Picture of A B Jetmore


Do you know who the man is in the above picture? It happens to be a picture of A B Jetmore.

A long time ago, in fact it was 1878 a group of men formed a town, two miles east of the present location of Jetmore. They called this town Hodgeman Center. This name brought up a conflict since it wasn't actually the center of Hodgeman County. Many people wanted to call the present site of Jetmore, Hodgeman Center and to have it as the county. seat. Since Hodgeman Center was already the name of a town, it was decided to use the name, Buckner, after the river which ran through the location. This didn't settle the problem, though of which was to become the county seat.

To decide whether Hodgeman Center or Buckner would become the county seat and who would hold the public offices an election was held the fourth day of November, 1879. The commissioners threw out many votes and declared officers elected who didn't have the majority of the votes. Buckner, it was decided, though would be the county seat.

Not agreeing with the procedure that was used in putting men into office, the settlers decided to ask Mr. T S Haun to represent their case in court. Mr. Haun was a lawyer who had bought land in the Town Buckner. Mr. Haun, assisted by A B Jetmore a leading attorney of Topeka, took the case to Supreme Court. The outcome of the case was that the commissioners recount and declare the rightful results of the election. At the first large fourth of July in Jetmore in 1886, A B Jetmore was present and delivered an oration. Mrs. Jetmore called Jetmore "Our namesake of the plains".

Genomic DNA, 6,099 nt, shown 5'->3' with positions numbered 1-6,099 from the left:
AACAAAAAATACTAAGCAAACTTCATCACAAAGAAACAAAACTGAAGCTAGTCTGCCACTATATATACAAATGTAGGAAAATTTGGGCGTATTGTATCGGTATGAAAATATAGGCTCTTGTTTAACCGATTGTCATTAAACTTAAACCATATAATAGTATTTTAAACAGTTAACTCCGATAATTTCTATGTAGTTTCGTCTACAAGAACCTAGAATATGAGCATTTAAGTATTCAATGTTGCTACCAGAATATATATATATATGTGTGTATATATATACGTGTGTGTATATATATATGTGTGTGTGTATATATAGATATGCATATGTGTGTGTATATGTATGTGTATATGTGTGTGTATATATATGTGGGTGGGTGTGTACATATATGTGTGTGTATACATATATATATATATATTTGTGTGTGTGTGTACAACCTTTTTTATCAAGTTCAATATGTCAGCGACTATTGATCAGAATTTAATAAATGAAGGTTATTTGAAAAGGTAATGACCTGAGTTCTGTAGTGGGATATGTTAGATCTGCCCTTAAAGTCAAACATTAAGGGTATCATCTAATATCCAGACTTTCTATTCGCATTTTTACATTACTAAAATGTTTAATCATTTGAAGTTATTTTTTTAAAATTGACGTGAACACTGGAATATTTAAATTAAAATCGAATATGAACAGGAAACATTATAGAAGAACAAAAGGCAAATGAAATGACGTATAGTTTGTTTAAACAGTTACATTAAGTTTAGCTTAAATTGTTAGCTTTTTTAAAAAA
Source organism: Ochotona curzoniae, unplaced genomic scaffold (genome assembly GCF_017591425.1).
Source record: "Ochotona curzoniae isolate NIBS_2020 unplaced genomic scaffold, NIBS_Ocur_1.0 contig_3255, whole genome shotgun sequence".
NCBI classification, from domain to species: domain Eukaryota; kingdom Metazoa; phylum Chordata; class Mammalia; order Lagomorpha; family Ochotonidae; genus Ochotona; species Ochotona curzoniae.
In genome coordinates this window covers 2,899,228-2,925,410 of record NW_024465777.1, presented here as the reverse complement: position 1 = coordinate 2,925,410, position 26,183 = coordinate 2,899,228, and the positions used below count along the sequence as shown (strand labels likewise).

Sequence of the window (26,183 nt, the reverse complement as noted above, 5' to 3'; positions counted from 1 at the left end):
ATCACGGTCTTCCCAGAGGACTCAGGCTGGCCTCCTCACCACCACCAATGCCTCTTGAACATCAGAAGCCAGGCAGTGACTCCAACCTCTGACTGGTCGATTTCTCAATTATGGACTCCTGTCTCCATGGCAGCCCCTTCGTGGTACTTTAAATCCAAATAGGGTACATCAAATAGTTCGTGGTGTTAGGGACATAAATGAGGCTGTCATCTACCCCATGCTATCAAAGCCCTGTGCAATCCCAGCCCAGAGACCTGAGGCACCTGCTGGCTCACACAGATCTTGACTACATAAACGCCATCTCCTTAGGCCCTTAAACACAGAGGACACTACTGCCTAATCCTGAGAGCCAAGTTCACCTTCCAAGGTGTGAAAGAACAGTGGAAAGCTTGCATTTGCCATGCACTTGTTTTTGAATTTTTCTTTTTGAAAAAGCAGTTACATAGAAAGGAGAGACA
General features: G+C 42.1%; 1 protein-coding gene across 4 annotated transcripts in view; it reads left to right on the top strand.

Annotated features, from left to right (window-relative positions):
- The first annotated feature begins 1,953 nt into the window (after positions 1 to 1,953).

Mr. Jetmore was not only a man of outstanding ability, but he also had a warm heart. This could be shown by another interesting but true story.

During the Civil War, Mr. Jetmore served as a colonel in the Union Army. At the same camp at which he was stationed, there was a young Negro lad whose name was "Blind Boon" and he had been blind all his life. He played the harmonica and Mr. Jetmore spent many enjoyable evenings listening to Blind Boon. Quite a fen [sic] years ago "Blind Boon" came to Jetmore because it was named after this great man he knew and loved. Colonel Jetmore had helped him further his education in music and he would always remember that Colonel Jetmore had helped him most.

Since the name of the town had to be registered, it was decided to change the name of Buckner to Jetmore in honor of A B Jetmore. (The river which runs through Jetmore is still called the Buckner).

In 1908, at the age of 61, Colonel A B Jetmore passed away in his home in Topeka, Kansas. Some years later, his family presented to the city a life size portrait which now hangs on the west hall of our courthouse. Under his picture are these words by Mr. Roscoe H. Wilson, "-There was a touch of sentiment in all Colonel Jetmore did, because his heart was large- had grown large in the doing of every duty when he owed to God, his country, his neighbor and himself."

From a newspaper article provided by Harvey A. Jetmore.

If you have any comments, corrections, or additional information, please contact Dick Hodgman through http://www.hodgman.org/contact/

Last modified on 2003 January 23

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